Kids need to hear that their parents love them and are proud of them, and sometimes busy parents forget to take the time and put their feelings into words. Consider taking your thoughts and putting them to paper. These sample letters of encouragement to a child are easy ways for parents to express their love for their kids.
Why Write It Down?
With children, words often fly in one ear and out the other. Days are busy, people are forever only half listening, and even when parents try to give words of encouragement, kids don't necessarily digest and hold on to them. Writing your words of encouragement down will give your child something to look back at and reread when he/she needs to draw strength and inspiration.
Encouragement for a Child Facing Divorce
Unfortunately, many families face divorce, and children are often affected by a split in one way or another. Divorce can cause children to feel angry, sad, and anxious. Consider penning a letter of encouragement to them, letting them know that you are aware that times are difficult, but that in the end, all will be alright. In writing a letter such as this, keep some key factors in mind.
- Never speak ill of your child's other parent.
- Be honest with your children. Don't sell them pipe dreams that won't come true.
- Remind your children that you are still a family. The family might look different now, but it is a family, nonetheless.
Encouragement for a Child Struggling in School
Some kids take to schooling like a duck takes to water. Other kids face more than their fair share of hurdles once they enter primary schooling. When your child is struggling, take the time to celebrate their smaller accomplishments. Remind them that you are proud of them for all of their hard work and that they are smart and capable. In writing this type of letter, remember to:
- Focus on what they can do, not what they can not do.
- Tell your child that hard work is something to be proud of.
- Encourage them to not give up on their learning.
- Offer your support.
Encouragement for a Child Who Is Grieving
No parent ever wants to witness a child's devastation should they lose someone close to them. Kids process loss very differently. Some kids need constant comfort while others need space. Many children will want to talk about their feels, and others may fall quiet and withdrawn. When writing a letter encouraging a child in times of profound loss, make sure to do the following.
- Remind them that they are not at fault, not for the death and not for other people's sadness.
- Encourage them to share their feelings. They may need time to get to this place, but communicating emotions are important.
- Tell them you are there for them.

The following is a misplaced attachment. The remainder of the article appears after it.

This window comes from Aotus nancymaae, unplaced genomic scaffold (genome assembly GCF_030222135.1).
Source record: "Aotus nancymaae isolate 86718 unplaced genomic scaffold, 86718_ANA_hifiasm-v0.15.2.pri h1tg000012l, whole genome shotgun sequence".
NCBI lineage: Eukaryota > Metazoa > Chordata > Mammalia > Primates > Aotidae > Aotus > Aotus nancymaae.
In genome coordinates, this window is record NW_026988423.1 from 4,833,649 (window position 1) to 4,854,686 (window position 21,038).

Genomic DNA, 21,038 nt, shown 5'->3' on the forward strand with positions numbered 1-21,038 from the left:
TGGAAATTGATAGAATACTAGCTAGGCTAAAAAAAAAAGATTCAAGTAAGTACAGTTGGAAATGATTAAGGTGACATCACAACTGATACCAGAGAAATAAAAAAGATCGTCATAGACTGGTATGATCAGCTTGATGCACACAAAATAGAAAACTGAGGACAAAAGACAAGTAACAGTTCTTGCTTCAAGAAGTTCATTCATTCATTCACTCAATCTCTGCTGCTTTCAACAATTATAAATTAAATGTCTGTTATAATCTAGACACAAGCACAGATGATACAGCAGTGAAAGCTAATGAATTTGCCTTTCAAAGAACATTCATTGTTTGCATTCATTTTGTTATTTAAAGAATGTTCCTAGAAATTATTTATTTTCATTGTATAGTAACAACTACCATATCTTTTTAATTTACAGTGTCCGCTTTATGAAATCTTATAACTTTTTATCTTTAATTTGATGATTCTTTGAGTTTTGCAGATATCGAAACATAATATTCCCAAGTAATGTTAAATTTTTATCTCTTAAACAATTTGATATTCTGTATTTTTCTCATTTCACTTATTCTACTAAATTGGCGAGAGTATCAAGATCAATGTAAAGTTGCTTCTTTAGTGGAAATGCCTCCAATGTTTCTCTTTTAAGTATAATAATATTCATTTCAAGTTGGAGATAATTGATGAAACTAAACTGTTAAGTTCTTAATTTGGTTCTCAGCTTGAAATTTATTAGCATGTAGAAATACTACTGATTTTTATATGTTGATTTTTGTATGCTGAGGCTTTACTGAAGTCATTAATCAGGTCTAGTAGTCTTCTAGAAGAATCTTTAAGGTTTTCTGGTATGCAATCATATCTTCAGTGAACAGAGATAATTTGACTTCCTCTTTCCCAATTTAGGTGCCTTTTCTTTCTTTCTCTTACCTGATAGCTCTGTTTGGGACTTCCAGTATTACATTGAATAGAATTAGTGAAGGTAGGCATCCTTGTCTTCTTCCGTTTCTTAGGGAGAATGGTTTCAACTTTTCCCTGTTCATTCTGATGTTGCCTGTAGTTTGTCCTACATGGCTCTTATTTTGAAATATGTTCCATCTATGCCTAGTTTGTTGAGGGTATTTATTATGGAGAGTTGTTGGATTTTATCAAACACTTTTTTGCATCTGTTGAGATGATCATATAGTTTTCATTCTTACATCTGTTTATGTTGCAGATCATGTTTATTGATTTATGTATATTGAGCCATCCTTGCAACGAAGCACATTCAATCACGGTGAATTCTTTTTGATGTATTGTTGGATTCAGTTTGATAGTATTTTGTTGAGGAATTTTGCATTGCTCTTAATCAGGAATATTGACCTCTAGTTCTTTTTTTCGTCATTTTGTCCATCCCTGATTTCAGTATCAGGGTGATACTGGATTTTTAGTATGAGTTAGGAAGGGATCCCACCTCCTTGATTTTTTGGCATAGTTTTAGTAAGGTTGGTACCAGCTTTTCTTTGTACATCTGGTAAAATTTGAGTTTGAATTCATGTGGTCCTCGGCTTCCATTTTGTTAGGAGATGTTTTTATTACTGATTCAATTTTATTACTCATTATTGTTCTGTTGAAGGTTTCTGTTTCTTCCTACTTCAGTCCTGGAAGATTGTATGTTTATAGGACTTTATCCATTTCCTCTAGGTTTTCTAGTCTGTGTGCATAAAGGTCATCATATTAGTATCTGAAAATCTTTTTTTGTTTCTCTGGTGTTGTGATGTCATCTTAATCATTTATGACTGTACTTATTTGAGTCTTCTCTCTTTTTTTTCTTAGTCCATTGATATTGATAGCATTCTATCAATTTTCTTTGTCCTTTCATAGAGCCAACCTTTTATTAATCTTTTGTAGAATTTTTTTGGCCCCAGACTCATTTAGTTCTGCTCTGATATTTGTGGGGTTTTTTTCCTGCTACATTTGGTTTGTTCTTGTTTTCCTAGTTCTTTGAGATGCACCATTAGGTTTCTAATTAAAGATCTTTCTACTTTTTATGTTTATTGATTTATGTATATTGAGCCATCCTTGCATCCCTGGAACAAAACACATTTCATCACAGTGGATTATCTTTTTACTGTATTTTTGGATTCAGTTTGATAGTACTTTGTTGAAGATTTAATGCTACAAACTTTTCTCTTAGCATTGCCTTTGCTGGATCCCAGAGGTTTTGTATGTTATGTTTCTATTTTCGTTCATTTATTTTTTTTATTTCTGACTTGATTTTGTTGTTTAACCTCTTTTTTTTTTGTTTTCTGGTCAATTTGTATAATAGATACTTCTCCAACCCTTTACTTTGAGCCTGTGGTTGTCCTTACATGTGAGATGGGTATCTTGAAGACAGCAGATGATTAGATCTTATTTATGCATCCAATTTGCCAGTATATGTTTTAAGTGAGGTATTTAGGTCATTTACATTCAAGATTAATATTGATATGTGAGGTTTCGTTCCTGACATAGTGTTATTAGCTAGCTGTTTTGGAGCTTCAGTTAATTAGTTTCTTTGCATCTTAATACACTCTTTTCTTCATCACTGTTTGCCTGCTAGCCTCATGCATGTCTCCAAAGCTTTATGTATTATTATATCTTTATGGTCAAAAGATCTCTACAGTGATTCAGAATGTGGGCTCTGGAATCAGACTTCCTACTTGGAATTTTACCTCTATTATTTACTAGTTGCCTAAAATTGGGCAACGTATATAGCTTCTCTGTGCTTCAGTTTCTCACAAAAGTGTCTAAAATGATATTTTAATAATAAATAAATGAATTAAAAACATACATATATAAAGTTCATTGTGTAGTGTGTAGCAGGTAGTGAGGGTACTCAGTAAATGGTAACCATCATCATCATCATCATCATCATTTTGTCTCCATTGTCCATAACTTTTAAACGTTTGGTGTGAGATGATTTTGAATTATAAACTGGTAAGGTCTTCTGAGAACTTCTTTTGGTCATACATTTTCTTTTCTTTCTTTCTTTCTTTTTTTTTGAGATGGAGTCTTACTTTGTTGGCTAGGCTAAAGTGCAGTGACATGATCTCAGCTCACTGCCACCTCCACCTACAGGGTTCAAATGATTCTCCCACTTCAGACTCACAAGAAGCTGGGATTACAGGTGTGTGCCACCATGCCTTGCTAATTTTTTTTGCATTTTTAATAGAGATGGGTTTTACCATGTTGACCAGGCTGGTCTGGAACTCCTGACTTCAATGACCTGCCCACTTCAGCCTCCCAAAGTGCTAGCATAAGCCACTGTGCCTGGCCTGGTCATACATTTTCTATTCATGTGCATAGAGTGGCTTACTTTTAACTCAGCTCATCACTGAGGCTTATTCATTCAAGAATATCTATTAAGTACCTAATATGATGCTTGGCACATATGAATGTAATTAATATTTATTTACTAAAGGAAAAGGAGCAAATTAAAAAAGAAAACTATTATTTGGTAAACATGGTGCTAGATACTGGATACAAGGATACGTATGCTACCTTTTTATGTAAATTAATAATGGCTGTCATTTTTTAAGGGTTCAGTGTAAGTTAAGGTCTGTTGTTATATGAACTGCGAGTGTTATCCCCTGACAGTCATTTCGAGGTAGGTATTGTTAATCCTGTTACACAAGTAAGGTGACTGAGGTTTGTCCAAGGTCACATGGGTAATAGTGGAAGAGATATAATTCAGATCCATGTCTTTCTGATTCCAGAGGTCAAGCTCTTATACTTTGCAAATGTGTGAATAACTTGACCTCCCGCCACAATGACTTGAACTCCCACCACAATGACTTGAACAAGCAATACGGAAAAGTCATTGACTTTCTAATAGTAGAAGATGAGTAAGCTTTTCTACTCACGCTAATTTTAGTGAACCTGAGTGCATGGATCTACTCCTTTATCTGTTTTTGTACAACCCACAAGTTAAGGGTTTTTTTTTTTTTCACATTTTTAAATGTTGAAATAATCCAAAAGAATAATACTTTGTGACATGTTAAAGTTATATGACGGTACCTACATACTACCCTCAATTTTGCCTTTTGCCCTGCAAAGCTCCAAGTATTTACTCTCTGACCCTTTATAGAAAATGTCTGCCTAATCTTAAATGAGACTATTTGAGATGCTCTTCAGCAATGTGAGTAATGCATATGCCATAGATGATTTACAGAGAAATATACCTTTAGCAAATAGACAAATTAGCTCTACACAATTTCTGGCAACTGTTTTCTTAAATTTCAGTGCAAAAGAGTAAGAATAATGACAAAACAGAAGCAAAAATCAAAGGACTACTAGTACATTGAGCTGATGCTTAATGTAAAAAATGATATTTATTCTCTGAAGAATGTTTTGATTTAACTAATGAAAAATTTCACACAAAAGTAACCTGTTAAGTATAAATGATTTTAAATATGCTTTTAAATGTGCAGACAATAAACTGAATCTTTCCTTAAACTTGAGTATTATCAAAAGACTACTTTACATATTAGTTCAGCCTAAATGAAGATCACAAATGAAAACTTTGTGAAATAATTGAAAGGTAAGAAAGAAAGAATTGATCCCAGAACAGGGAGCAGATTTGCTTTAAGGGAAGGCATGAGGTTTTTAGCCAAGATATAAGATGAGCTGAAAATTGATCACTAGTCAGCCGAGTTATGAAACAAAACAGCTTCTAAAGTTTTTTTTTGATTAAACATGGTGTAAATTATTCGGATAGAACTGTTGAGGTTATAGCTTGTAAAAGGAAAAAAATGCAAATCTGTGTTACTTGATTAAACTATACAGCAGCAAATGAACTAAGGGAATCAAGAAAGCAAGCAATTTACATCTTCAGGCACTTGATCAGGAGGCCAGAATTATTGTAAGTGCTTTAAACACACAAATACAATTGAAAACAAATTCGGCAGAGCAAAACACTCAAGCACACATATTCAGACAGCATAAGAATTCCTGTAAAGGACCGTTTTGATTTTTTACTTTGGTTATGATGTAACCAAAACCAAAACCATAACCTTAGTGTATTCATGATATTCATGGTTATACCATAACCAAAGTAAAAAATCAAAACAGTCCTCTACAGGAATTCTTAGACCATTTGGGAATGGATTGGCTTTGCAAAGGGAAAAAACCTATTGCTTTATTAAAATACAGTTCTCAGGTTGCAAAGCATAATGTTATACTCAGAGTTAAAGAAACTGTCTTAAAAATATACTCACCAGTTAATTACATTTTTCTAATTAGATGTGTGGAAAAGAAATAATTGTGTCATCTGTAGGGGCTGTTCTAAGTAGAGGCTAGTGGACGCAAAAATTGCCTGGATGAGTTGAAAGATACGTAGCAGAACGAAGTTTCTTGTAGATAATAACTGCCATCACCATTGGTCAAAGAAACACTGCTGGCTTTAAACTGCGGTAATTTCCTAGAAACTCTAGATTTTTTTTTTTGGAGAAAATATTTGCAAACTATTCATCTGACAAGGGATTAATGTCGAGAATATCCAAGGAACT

- Remind them that they were so very loved by the person who passed.
Encouragement for a Child in Athletics
Sports can be a great way for kids to get physical activity and connect with other children in the community. Sometimes, though, sports can become daunting and full of far too much pressure. Kids begin to resent sports instead of looking forward to them when they do not feel encouraged and supported. When offering encouragement to kids who play sports, make sure to consider these sticking points.
- Tell them that you are proud of them for putting themselves out there. Competing in sports is a brave thing to do!
- Let them know that win or lose, you are in their corner.
- Remind them that everyone has off games, it is nothing to get down about.
- Ask them what you can do to support them better. Maybe all of that cheering stresses them out, so maybe every time they look in the stands, they see you on your phone.
Encouragement for Your Child Leaving the Nest
Your child is your child, no matter how old they get. Write them a letter of encouragement as they prepare to leave the nest for the first time. They can carry this letter with them as they embark on their new journey of adulthood. In your letter include key points of encouragement and pride.
- Remind them that you are there for them. If they need you, they only have to ask.
- Encourage them to try new things and not be scared of change.
- Let them know how proud you are of them for taking this step. Tell them how responsible and accomplished they have become.
What Kids Need to Hear
Parents spend every waking moment thinking about how much they love their children and how proud they are of them. Kids aren't mind-readers, however, so it is important to turn thoughts into words. All children need to hear these words constantly so that they learn to believe them.
- You are special. After all, they are! Kids will go through times where they don't feel all that special. Make sure they always know that they are special to you.
- You are smart. When children believe that they are smart and capable, they take chances, trust in their actions, and learn from mistakes.
- You can do or be anything you choose.
- I understand how you feel.
- I am so proud of you. Express pride at every turn. They don't have to get straight A's or hit a home run to receive parents' pride. Tell them you are proud of them for even the littlest things.
Communicate With Your Kids
You will undoubtedly have plenty of parenting mishaps and missteps. You will never regret telling your kids that you are proud of them, love them, and are behind them every step of the way.